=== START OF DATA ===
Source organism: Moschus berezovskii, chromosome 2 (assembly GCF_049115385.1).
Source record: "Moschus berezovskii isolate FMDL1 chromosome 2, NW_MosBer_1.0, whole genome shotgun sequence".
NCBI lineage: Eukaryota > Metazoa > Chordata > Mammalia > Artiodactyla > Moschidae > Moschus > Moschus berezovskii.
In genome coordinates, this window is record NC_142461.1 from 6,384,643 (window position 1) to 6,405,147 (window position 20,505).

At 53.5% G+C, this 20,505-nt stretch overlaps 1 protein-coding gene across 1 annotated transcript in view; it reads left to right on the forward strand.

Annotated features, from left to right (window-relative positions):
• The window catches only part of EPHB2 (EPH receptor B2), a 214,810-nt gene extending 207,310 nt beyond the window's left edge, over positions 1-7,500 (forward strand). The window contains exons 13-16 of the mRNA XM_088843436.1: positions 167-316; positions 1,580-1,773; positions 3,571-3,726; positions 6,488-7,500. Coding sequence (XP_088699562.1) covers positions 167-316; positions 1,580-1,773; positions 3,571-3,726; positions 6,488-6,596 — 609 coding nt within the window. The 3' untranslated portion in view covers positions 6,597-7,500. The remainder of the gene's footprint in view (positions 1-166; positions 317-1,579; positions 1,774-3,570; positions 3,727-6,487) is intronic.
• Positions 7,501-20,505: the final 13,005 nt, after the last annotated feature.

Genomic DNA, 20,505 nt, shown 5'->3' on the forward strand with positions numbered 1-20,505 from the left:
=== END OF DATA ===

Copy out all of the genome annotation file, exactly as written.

Source organism: Moschus berezovskii, chromosome 2 (assembly GCF_049115385.1).
Source record: "Moschus berezovskii isolate FMDL1 chromosome 2, NW_MosBer_1.0, whole genome shotgun sequence".
NCBI lineage: Eukaryota > Metazoa > Chordata > Mammalia > Artiodactyla > Moschidae > Moschus > Moschus berezovskii.
In genome coordinates, this window is record NC_142461.1 from 6,384,643 (window position 1) to 6,405,147 (window position 20,505).

At 53.5% G+C, this 20,505-nt stretch overlaps 1 protein-coding gene across 1 annotated transcript in view; it reads left to right on the forward strand.

Annotated features, from left to right (window-relative positions):
• The window catches only part of EPHB2 (EPH receptor B2), a 214,810-nt gene extending 207,310 nt beyond the window's left edge, over positions 1-7,500 (forward strand). The window contains exons 13-16 of the mRNA XM_088843436.1: positions 167-316; positions 1,580-1,773; positions 3,571-3,726; positions 6,488-7,500. Coding sequence (XP_088699562.1) covers positions 167-316; positions 1,580-1,773; positions 3,571-3,726; positions 6,488-6,596 — 609 coding nt within the window. The 3' untranslated portion in view covers positions 6,597-7,500. The remainder of the gene's footprint in view (positions 1-166; positions 317-1,579; positions 1,774-3,570; positions 3,727-6,487) is intronic.
• Positions 7,501-20,505: the final 13,005 nt, after the last annotated feature.

Genomic DNA, 20,505 nt, shown 5'->3' on the forward strand with positions numbered 1-20,505 from the left: